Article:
Lindsay Clarke from PT Sullivan Agro discussed how the weather changes in the past four years have helped the increase in corn and soybean crop yields. Glover photo
WINCHESTER – Lindsay Clarke, Mike Sullivan and Stephanie Nanne from PT Sullivan Argo attended Precision Planting’s latest conference Wed., Jan. 30 at the Joel Steele Community Centre to discuss the increased yields in soybean and corn fields.
Clarke started the presentation by going into the background of weather from 2014 to 2018, showing how much warmer it has gotten in that four year stretch, showing crop heat units (CHU).
“From 2014 to 2018, you can see that we have over 3,000 heat units that we accumulated in 2018, similar to the past three years,” she said. “We had a lot more heat units in May and we had more rain in April which delayed us from getting into the fields but we did have less rain in 2018 than the previous year, so we were able to get in about 10 days earlier.”
Clarke displayed a chart of the CHU accumulated between May and October, between the years 2014 and 2018. From the data collected, the total amount of heat units collected in 2014 was 2,840, 420 units less than last year’s total of 3,260.
Dueto these changes, there have been significant increases in yields in both corn and soybean crops.
“The counties of SDG were closer to their per cent normal than we were. We’ve hit some record yields on each farm, we had some even fields that recorded 80 bushels per acre and most farms were able to get about 10 bushels more per acre, more than what they could last year and, if not, increase their overall farm average by 10 bushels,” said Clarke. “For corn, we saw similar trends, going up in yields, closer to our per cent normal but still very good. We had some of the weather at the front of the season that really kept a hold on the corn crop yields. The most challenging time for the season was through dry periods but once we got that rain and moisture, we were able to push through to get our 2015 average.”
Clarke stated they would like to see between 30,000 to 36,000 plants per acre as their final stance for corn population.
“For soybeans, majority of us were looking towards getting our seeds into the ground earlier as they can handle the stress a lot better than the corn crops can. So we like to see beans going in earlier than what we’ve seen in the past,” she said. “We’ve also been able to see consistent beans going in early with longer season beans have been really able to add to yields at the end of the year.”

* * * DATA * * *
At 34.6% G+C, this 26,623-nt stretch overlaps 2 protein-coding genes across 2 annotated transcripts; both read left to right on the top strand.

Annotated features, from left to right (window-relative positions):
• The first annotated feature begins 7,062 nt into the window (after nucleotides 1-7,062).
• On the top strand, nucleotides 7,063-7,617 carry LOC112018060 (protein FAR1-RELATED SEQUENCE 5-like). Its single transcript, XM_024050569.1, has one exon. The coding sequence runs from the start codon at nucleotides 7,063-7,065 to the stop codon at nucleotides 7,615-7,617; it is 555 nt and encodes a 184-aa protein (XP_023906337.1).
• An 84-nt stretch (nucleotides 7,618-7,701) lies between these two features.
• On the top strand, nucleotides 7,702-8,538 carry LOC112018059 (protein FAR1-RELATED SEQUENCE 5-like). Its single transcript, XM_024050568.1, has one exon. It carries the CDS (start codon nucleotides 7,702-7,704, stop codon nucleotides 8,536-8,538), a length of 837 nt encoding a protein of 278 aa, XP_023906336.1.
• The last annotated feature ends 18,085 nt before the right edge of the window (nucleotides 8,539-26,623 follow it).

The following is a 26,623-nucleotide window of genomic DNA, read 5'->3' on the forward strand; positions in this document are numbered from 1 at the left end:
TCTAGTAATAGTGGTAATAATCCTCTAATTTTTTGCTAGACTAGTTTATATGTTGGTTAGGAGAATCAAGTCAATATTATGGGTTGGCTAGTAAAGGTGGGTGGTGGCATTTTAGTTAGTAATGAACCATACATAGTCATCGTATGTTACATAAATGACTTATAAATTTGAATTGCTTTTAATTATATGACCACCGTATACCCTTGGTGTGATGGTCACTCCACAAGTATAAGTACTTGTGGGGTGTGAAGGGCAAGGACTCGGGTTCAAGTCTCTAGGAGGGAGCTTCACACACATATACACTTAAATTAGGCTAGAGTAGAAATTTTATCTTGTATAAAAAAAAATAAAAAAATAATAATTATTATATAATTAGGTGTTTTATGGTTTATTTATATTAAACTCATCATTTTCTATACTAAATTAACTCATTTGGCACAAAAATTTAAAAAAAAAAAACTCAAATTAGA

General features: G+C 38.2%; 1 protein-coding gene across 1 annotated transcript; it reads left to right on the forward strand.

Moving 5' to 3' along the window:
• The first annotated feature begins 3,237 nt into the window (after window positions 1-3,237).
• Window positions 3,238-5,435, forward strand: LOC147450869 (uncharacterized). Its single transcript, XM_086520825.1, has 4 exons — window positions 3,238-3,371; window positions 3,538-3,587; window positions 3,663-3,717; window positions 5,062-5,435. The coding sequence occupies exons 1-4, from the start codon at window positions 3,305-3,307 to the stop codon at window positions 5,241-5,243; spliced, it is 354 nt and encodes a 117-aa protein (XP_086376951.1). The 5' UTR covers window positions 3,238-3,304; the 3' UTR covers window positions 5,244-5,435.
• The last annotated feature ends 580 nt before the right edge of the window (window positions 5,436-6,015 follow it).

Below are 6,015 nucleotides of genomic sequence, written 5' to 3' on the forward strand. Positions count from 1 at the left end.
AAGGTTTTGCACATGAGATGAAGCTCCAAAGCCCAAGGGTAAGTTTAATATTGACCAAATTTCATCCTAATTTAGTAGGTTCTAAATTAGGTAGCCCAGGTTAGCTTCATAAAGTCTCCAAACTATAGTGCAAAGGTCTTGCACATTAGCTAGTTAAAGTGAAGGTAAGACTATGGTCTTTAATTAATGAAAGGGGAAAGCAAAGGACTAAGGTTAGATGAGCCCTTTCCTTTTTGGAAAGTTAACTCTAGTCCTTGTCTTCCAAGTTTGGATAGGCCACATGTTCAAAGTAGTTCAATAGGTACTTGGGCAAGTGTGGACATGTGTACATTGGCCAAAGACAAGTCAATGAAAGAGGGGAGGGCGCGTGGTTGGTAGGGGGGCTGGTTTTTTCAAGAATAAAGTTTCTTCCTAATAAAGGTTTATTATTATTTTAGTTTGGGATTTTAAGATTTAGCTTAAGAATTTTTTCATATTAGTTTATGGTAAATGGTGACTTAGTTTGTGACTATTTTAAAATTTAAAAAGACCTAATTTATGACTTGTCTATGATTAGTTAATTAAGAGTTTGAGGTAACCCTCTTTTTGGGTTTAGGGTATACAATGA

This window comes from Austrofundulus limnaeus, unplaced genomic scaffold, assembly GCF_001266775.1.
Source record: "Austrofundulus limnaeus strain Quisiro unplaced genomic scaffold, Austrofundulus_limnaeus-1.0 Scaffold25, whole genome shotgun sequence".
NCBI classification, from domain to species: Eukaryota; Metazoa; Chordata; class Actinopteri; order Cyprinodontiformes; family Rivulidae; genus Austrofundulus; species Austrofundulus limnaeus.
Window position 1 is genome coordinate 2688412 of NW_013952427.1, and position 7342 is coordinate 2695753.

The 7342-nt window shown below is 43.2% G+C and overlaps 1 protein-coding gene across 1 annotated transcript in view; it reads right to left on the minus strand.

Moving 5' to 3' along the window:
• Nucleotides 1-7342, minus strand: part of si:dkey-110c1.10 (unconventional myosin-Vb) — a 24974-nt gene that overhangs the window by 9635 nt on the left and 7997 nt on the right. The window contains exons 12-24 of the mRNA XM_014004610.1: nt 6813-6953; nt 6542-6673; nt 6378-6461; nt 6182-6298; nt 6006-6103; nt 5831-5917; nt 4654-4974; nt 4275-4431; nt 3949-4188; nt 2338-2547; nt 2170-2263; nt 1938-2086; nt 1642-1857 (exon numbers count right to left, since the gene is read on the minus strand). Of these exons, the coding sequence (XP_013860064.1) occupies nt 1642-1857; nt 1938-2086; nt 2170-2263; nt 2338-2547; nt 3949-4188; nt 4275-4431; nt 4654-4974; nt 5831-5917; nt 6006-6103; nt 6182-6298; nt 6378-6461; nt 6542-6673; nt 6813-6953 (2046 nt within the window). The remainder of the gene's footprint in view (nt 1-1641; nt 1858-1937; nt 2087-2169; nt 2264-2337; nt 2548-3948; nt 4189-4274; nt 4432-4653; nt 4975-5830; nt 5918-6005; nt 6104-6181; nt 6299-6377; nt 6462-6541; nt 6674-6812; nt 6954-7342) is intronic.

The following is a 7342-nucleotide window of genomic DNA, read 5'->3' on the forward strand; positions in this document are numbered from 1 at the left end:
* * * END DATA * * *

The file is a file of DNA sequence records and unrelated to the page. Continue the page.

Soybean populations have been going down from 143,200 plants per acre in 2012 to 132,900 plants per acre in 2018, which is where Clarke hopes they will stay.
Sullivan continued the presentation, addressing continuing concerns with seed beds.
“Lumpy seed beds can cause poor seed to soil contact and the inconsistency causing emergence and lower crop populations,” he said. “Uneven emergence can cause plants to produce only half a cob or no cob, making the plant more of a weed than a corn plant. So, it’s more just robbing the nutrients from the plant.”
Sullivan explained that lumpy seed beds can be avoided by working the soil when it’s fit and when it’s wet, go into the field. Also adding rolling baskets to tillage implements can help break up seed clumps.
“But rolling baskets work at high speeds, if your tillage implement or your system doesn’t work at high speeds, it will be a mess,” he said. “Work with what you have and use it properly.”
Stephanie Nanne ended the presentation talking about the factor of nitrogen in increased crop yields.
“When we put nitrogen onto the soil, that nitrogen has to get into the soil solution, convert to nitrate, the form the plant uses and has to get into the plant,” she said. “Nutrients can only get into the plant through water, if there’s no water in the soil, there’s no nutrients getting into the plant.”
Nanne explained that it was important to have nitrogen in the soil solution before the plant needed it because once the ground was dry, the nitrogen wouldn’t be able to get into the plant.
“For a lot of years, the application system of nitrogen, where you’re putting it, actually trumps the rate of nitrogen that you’re putting on. It’s not always the case but we did find that a lot this year that placement is very important,” she said. “The kind of systems we have in this area that we’ve used this year and looked at are broadcast urea that could be applied at any time in the preferred time frame and Streamer UAN can be applied by the six leaf stage.”
Nanne continued into the side-dress coulter system that can apply nitrogen by the two to nine leaf stage, the side-dress Y drop that can be up to the five to nine leaf stage and side-dress Y drop SP, which can be applied up to the eight to 12 leaf stage.